Tuesday, January 12, 2010
At his Friday night solo show at New York City's Beacon Theater, Nick Jonas took time to bring out a pair of very special guests, proving the formula that if 2,000 teenage girls scream at X decibels for one Jonas Brother, they will risk hoarseness -- and the deafness of their parents -- to screech at 3X for three Jonas Brothers.
"There are two people I want to share this moment with," Nick said midway through the piano ballad 'Black Keys,' a tune he played without help from his new backing band, the Administration.
Out strolled Joe and Kevin, both of whom had been watching from a VIP area on the left side of the theater, and the Beacon shook with screams. For a few minutes, the elder Jonas brothers did little but look pretty and drum up applause for their 17-year-old kid brother, the singer, songwriter and multi-instrumentalist said to be the architect of the JoBros sound.
Stagehands then brought out an extra microphone and acoustic guitar, and the reunited brothers launched into their hit 'Please Be Mine.' It was a fine bit of showmanship, but judging from the reception Nick had been getting all night, it wasn't necessary.
With mildly funky accompaniment from the Administration -- three of whose members used to play in Prince's New Power Generation -- Nick worked the room like an old pro, demonstrating the talents that have rightfully made him a superstar. He can sing, strum and play piano, and more importantly, he can do all three while maintaining an aloof, almost brooding stare as he attempts to transform himself into a sensitive solo artist.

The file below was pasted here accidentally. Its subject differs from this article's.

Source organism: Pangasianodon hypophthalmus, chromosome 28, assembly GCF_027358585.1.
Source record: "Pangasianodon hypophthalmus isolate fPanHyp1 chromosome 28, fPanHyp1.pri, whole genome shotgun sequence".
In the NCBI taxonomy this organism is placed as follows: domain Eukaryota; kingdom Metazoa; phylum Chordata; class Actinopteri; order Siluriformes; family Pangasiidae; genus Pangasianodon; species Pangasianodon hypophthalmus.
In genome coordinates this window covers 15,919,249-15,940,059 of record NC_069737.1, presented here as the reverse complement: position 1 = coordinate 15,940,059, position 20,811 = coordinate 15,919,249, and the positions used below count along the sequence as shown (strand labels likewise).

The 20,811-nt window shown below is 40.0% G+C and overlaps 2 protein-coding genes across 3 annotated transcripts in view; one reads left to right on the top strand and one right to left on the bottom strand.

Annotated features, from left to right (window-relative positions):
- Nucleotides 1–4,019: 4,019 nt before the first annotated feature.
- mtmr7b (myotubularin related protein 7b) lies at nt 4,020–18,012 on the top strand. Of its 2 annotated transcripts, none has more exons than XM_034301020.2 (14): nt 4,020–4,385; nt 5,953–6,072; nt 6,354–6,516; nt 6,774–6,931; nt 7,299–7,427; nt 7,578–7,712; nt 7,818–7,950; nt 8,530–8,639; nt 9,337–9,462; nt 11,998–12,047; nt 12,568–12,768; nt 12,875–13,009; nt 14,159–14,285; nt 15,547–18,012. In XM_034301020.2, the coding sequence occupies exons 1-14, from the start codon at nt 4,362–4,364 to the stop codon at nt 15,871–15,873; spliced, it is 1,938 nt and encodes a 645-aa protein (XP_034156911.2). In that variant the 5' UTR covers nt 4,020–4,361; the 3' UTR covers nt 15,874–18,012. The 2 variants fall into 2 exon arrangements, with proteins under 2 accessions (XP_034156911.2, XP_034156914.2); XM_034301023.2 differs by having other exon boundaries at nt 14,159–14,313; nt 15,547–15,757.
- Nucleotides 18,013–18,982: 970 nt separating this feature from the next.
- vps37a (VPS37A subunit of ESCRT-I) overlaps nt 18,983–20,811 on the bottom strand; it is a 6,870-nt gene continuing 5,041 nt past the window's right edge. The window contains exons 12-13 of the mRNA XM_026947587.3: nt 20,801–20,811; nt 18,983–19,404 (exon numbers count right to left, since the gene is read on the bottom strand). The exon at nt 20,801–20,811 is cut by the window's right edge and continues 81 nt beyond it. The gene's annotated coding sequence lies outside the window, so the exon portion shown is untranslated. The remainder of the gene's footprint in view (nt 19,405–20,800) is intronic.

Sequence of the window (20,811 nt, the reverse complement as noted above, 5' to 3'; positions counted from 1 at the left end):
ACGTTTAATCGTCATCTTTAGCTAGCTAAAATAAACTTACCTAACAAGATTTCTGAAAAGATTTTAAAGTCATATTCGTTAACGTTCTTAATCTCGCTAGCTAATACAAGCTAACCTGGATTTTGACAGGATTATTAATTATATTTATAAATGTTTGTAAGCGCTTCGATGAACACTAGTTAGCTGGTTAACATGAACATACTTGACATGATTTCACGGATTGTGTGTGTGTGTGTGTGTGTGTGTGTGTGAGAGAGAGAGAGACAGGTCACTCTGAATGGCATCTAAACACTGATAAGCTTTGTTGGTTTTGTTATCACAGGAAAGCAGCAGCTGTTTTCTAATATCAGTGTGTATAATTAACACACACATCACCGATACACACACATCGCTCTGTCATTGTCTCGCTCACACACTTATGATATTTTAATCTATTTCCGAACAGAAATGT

As he and the Administration pushed through nearly two hours of plenty-good pop songs, floating stylistic approximations of Maroon 5 ('State of Emergency') and John Mayer ('While the World Was Spinning'), among other current Top 40 faves, Nick was workmanlike in his approach.
Save for the moments when he dropped to his knees; leaped, Bruce Springsteen-style, from atop the piano; or climbed the stacks of speakers at the side of the stage, Nick mostly played it cool, doing what John Mellencamp might call his "best James Dean." Nick was like a teen-pop Batman, sharing his considerable gifts more out of obligation than joy. After all, when you're this talented and good looking, what else are you going to do?
Posted by J-Mag Blogger at 5:51 AM